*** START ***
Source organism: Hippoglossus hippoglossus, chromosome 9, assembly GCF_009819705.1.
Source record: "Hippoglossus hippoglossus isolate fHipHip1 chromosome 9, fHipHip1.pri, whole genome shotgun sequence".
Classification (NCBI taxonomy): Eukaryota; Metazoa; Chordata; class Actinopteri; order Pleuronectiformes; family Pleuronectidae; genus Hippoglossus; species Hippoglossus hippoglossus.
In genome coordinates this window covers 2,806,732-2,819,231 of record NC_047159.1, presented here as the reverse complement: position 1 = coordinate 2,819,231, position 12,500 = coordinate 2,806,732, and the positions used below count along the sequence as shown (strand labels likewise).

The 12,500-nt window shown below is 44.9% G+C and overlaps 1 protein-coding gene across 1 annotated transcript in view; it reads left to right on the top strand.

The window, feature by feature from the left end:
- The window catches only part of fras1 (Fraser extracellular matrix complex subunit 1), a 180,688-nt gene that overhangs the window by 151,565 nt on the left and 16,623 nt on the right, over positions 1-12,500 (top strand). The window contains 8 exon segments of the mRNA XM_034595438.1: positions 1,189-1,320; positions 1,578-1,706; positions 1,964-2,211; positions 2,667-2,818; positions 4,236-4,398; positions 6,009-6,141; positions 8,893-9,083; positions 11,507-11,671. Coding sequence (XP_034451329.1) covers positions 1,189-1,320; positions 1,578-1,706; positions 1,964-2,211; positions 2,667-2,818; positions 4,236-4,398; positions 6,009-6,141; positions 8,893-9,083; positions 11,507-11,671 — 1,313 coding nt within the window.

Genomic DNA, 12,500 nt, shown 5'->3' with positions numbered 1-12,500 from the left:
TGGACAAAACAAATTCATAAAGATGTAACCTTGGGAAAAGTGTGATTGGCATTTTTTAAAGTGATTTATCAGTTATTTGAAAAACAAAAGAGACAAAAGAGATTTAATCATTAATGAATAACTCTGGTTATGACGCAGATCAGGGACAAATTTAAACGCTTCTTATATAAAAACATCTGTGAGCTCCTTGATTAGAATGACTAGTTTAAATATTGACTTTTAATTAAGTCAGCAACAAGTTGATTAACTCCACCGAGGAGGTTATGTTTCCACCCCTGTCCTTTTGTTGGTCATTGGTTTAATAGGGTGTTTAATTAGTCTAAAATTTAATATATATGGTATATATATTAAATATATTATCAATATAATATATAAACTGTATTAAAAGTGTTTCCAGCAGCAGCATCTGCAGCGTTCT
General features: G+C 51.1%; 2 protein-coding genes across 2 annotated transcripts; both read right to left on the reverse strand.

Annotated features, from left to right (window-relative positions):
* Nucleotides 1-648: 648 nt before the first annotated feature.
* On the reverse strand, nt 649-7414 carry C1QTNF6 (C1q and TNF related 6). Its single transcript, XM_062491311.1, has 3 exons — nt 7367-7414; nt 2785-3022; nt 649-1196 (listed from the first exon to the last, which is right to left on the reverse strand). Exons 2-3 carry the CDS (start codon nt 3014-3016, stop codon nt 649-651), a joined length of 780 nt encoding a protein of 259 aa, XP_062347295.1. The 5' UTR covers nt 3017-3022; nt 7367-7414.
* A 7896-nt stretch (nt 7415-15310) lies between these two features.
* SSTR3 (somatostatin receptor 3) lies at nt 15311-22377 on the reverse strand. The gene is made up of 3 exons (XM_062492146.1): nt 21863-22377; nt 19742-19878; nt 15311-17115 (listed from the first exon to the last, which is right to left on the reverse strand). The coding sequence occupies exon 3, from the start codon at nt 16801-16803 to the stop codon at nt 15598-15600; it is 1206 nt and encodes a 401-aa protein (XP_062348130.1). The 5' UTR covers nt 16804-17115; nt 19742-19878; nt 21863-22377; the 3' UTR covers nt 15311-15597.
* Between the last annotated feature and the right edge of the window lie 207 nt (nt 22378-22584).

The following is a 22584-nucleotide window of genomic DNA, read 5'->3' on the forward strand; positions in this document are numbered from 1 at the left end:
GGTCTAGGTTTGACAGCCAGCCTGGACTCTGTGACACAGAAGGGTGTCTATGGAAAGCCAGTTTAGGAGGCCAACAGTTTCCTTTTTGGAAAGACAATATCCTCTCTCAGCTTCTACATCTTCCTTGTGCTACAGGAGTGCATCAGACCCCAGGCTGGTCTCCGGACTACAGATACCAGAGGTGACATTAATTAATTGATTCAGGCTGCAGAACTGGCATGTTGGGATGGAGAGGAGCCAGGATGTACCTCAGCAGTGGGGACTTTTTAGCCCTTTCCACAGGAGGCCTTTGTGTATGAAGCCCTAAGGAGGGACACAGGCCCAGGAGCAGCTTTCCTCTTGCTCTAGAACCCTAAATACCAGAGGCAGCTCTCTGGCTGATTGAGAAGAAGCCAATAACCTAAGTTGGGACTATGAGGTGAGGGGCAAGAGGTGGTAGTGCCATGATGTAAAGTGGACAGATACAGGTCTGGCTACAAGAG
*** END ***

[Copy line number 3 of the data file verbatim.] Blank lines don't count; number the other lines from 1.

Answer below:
Classification (NCBI taxonomy): Eukaryota; Metazoa; Chordata; class Actinopteri; order Pleuronectiformes; family Pleuronectidae; genus Hippoglossus; species Hippoglossus hippoglossus.